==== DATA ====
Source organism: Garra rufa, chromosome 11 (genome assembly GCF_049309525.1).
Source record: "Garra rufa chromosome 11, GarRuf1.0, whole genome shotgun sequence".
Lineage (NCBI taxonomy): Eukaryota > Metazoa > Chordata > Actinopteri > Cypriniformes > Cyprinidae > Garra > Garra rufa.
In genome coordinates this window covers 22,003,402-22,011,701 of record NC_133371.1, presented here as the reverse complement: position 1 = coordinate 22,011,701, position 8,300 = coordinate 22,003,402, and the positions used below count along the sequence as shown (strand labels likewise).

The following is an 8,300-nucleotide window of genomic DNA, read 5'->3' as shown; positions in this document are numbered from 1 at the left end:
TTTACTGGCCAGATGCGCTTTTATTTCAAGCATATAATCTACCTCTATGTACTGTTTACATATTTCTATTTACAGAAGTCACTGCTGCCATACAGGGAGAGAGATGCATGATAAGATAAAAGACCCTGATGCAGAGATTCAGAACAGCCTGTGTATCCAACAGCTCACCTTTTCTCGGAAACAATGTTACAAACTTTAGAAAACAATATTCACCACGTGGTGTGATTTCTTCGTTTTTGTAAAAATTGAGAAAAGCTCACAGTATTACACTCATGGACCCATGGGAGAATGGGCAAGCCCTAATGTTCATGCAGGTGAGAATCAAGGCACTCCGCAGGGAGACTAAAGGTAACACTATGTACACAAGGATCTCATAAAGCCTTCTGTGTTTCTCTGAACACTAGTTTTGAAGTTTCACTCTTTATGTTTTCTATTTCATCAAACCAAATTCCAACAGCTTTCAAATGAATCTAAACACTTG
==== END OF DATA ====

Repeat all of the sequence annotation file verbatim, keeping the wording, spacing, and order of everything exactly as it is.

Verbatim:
Source organism: Garra rufa, chromosome 11 (genome assembly GCF_049309525.1).
Source record: "Garra rufa chromosome 11, GarRuf1.0, whole genome shotgun sequence".
Lineage (NCBI taxonomy): Eukaryota > Metazoa > Chordata > Actinopteri > Cypriniformes > Cyprinidae > Garra > Garra rufa.
In genome coordinates this window covers 22,003,402-22,011,701 of record NC_133371.1, presented here as the reverse complement: position 1 = coordinate 22,011,701, position 8,300 = coordinate 22,003,402, and the positions used below count along the sequence as shown (strand labels likewise).

The following is an 8,300-nucleotide window of genomic DNA, read 5'->3' as shown; positions in this document are numbered from 1 at the left end:
TTTACTGGCCAGATGCGCTTTTATTTCAAGCATATAATCTACCTCTATGTACTGTTTACATATTTCTATTTACAGAAGTCACTGCTGCCATACAGGGAGAGAGATGCATGATAAGATAAAAGACCCTGATGCAGAGATTCAGAACAGCCTGTGTATCCAACAGCTCACCTTTTCTCGGAAACAATGTTACAAACTTTAGAAAACAATATTCACCACGTGGTGTGATTTCTTCGTTTTTGTAAAAATTGAGAAAAGCTCACAGTATTACACTCATGGACCCATGGGAGAATGGGCAAGCCCTAATGTTCATGCAGGTGAGAATCAAGGCACTCCGCAGGGAGACTAAAGGTAACACTATGTACACAAGGATCTCATAAAGCCTTCTGTGTTTCTCTGAACACTAGTTTTGAAGTTTCACTCTTTATGTTTTCTATTTCATCAAACCAAATTCCAACAGCTTTCAAATGAATCTAAACACTTG